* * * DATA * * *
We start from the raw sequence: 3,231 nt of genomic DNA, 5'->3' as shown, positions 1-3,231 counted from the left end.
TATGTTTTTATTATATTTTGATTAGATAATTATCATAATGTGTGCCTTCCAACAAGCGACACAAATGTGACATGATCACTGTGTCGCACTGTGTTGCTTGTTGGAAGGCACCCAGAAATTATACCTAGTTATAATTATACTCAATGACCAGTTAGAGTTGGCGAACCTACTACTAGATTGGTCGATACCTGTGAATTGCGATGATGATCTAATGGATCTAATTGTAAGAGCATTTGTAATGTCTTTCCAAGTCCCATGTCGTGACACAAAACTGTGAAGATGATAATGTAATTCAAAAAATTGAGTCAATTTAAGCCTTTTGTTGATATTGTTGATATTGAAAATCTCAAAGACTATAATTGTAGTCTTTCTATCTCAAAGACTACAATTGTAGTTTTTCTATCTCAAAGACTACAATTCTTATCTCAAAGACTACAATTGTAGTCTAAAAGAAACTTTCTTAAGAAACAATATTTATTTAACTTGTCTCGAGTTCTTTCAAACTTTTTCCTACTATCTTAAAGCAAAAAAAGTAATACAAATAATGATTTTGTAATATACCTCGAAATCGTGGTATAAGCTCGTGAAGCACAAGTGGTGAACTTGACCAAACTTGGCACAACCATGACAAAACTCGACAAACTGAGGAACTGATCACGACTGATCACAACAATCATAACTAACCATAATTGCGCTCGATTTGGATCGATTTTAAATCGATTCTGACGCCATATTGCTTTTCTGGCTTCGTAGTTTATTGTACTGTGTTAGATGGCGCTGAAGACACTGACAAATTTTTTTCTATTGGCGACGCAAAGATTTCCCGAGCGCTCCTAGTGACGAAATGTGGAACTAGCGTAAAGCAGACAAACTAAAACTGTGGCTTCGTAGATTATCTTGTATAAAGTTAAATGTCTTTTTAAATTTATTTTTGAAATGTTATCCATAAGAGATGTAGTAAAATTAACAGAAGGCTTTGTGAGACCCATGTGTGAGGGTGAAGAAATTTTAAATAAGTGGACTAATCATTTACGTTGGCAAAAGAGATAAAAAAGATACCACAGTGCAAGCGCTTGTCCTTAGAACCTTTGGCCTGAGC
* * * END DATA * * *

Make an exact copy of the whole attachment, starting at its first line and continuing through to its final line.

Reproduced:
We start from the raw sequence: 3,231 nt of genomic DNA, 5'->3' as shown, positions 1-3,231 counted from the left end.
TATGTTTTTATTATATTTTGATTAGATAATTATCATAATGTGTGCCTTCCAACAAGCGACACAAATGTGACATGATCACTGTGTCGCACTGTGTTGCTTGTTGGAAGGCACCCAGAAATTATACCTAGTTATAATTATACTCAATGACCAGTTAGAGTTGGCGAACCTACTACTAGATTGGTCGATACCTGTGAATTGCGATGATGATCTAATGGATCTAATTGTAAGAGCATTTGTAATGTCTTTCCAAGTCCCATGTCGTGACACAAAACTGTGAAGATGATAATGTAATTCAAAAAATTGAGTCAATTTAAGCCTTTTGTTGATATTGTTGATATTGAAAATCTCAAAGACTATAATTGTAGTCTTTCTATCTCAAAGACTACAATTGTAGTTTTTCTATCTCAAAGACTACAATTCTTATCTCAAAGACTACAATTGTAGTCTAAAAGAAACTTTCTTAAGAAACAATATTTATTTAACTTGTCTCGAGTTCTTTCAAACTTTTTCCTACTATCTTAAAGCAAAAAAAGTAATACAAATAATGATTTTGTAATATACCTCGAAATCGTGGTATAAGCTCGTGAAGCACAAGTGGTGAACTTGACCAAACTTGGCACAACCATGACAAAACTCGACAAACTGAGGAACTGATCACGACTGATCACAACAATCATAACTAACCATAATTGCGCTCGATTTGGATCGATTTTAAATCGATTCTGACGCCATATTGCTTTTCTGGCTTCGTAGTTTATTGTACTGTGTTAGATGGCGCTGAAGACACTGACAAATTTTTTTCTATTGGCGACGCAAAGATTTCCCGAGCGCTCCTAGTGACGAAATGTGGAACTAGCGTAAAGCAGACAAACTAAAACTGTGGCTTCGTAGATTATCTTGTATAAAGTTAAATGTCTTTTTAAATTTATTTTTGAAATGTTATCCATAAGAGATGTAGTAAAATTAACAGAAGGCTTTGTGAGACCCATGTGTGAGGGTGAAGAAATTTTAAATAAGTGGACTAATCATTTACGTTGGCAAAAGAGATAAAAAAGATACCACAGTGCAAGCGCTTGTCCTTAGAACCTTTGGCCTGAGC